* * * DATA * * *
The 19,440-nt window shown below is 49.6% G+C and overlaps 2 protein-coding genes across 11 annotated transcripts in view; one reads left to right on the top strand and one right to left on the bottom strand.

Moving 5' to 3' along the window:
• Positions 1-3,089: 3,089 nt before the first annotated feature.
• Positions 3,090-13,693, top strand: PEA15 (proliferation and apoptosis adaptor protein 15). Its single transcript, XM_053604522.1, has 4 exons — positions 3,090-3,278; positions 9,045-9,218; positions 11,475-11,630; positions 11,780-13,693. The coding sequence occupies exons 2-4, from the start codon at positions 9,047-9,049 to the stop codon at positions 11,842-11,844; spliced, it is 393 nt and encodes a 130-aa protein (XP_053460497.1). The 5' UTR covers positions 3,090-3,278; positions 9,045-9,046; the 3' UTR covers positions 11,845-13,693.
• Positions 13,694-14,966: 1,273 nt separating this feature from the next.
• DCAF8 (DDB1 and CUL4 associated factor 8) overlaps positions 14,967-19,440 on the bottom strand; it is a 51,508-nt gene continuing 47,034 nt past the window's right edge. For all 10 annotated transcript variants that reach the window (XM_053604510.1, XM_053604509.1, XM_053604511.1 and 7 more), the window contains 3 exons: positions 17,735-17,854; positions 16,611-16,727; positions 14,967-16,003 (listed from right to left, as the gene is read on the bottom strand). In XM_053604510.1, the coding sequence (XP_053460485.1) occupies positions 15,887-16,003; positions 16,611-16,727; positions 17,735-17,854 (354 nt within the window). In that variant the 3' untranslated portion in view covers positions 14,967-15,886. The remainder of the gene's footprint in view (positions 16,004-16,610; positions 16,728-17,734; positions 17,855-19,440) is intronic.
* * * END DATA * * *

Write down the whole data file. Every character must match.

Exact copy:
The 19,440-nt window shown below is 49.6% G+C and overlaps 2 protein-coding genes across 11 annotated transcripts in view; one reads left to right on the top strand and one right to left on the bottom strand.

Moving 5' to 3' along the window:
• Positions 1-3,089: 3,089 nt before the first annotated feature.
• Positions 3,090-13,693, top strand: PEA15 (proliferation and apoptosis adaptor protein 15). Its single transcript, XM_053604522.1, has 4 exons — positions 3,090-3,278; positions 9,045-9,218; positions 11,475-11,630; positions 11,780-13,693. The coding sequence occupies exons 2-4, from the start codon at positions 9,047-9,049 to the stop codon at positions 11,842-11,844; spliced, it is 393 nt and encodes a 130-aa protein (XP_053460497.1). The 5' UTR covers positions 3,090-3,278; positions 9,045-9,046; the 3' UTR covers positions 11,845-13,693.
• Positions 13,694-14,966: 1,273 nt separating this feature from the next.
• DCAF8 (DDB1 and CUL4 associated factor 8) overlaps positions 14,967-19,440 on the bottom strand; it is a 51,508-nt gene continuing 47,034 nt past the window's right edge. For all 10 annotated transcript variants that reach the window (XM_053604510.1, XM_053604509.1, XM_053604511.1 and 7 more), the window contains 3 exons: positions 17,735-17,854; positions 16,611-16,727; positions 14,967-16,003 (listed from right to left, as the gene is read on the bottom strand). In XM_053604510.1, the coding sequence (XP_053460485.1) occupies positions 15,887-16,003; positions 16,611-16,727; positions 17,735-17,854 (354 nt within the window). In that variant the 3' untranslated portion in view covers positions 14,967-15,886. The remainder of the gene's footprint in view (positions 16,004-16,610; positions 16,728-17,734; positions 17,855-19,440) is intronic.